The CSS Flexbox Layout (commonly known as Flexbox) is a web layout model that provides an efficient way to lay out, align, and distribute space among items in a container, even in cases where their size is unknown or dynamic.

Flexbox allows a container to alter the shape and order of responsive items to best fill a space without using float or positioning. This model works well for building responsive layouts as it’s easy to learn and supported by all modern browsers.

Here’s a quick overview of common flexbox terminology according to the official WC3 specification for Flexbox:

Flexbox terminology diagram from W3C specification.

  • main-axis – The main axis of a flex container is the primary axis along which flex items are laid out. The direction is based on the flex-direction property.
  • main-start | main-end – The flex items are placed within the container starting on the main-start side and going toward the main-end side.
  • main size – The width or height of a flex container or flex item, whichever is in the main dimension, is that box’s main size. Its main size property is thus either its width or height property, whichever is in the main dimension.
  • cross axis – The axis perpendicular to the main axis is called the cross axis. Its direction depends on the main axis direction.
  • cross-start | cross-end – Flex lines are filled with items and placed into the container starting on the cross-start side of the flex container and going toward the cross-end side.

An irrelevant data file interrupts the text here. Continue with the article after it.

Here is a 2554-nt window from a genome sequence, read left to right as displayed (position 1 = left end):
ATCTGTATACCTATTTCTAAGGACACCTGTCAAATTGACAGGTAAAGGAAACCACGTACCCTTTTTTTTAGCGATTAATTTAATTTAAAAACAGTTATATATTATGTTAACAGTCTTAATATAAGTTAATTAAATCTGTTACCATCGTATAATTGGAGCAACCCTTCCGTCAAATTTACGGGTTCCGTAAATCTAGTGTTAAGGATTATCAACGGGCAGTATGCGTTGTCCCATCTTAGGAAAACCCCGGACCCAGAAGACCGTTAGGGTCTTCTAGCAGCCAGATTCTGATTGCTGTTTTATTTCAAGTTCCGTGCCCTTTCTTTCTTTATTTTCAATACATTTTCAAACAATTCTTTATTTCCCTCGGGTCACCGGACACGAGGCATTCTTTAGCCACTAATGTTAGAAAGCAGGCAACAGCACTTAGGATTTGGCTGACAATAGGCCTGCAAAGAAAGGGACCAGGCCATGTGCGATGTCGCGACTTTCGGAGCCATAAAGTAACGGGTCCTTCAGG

• cross size – The width or height of a flex item, whichever is in the cross dimension, is the item's cross size. The cross size property is whichever of ‘width’ or ‘height’ that is in the cross dimension.

In particular, the two axes — the main axis and the cross axis — are worth understanding from the beginning. Everything in flexbox refers back to these axes.

TIP: To learn more about the Flexbox Layout, the official WC3 Flexbox specification and this guide from CSS-Tricks are great resources to check out.

Now, let’s go back to the main.css file:

  1. Add the property display: flex to the .flexbox selector in your stylesheet to create a flex container.
  2. Define the main axis using the property flex-direction, which has four possible values:
    • row
    • row-reverse
    • column
    • column-reverse

Based on our Coffeebar web design, we will need to use column to set our main axis from the top of the page to the bottom. Go to the .wrapper selector in your stylesheet and add the following property: flex-direction: column. While you’re there, let’s also add min-height: 100% to fill the entire area of your browser.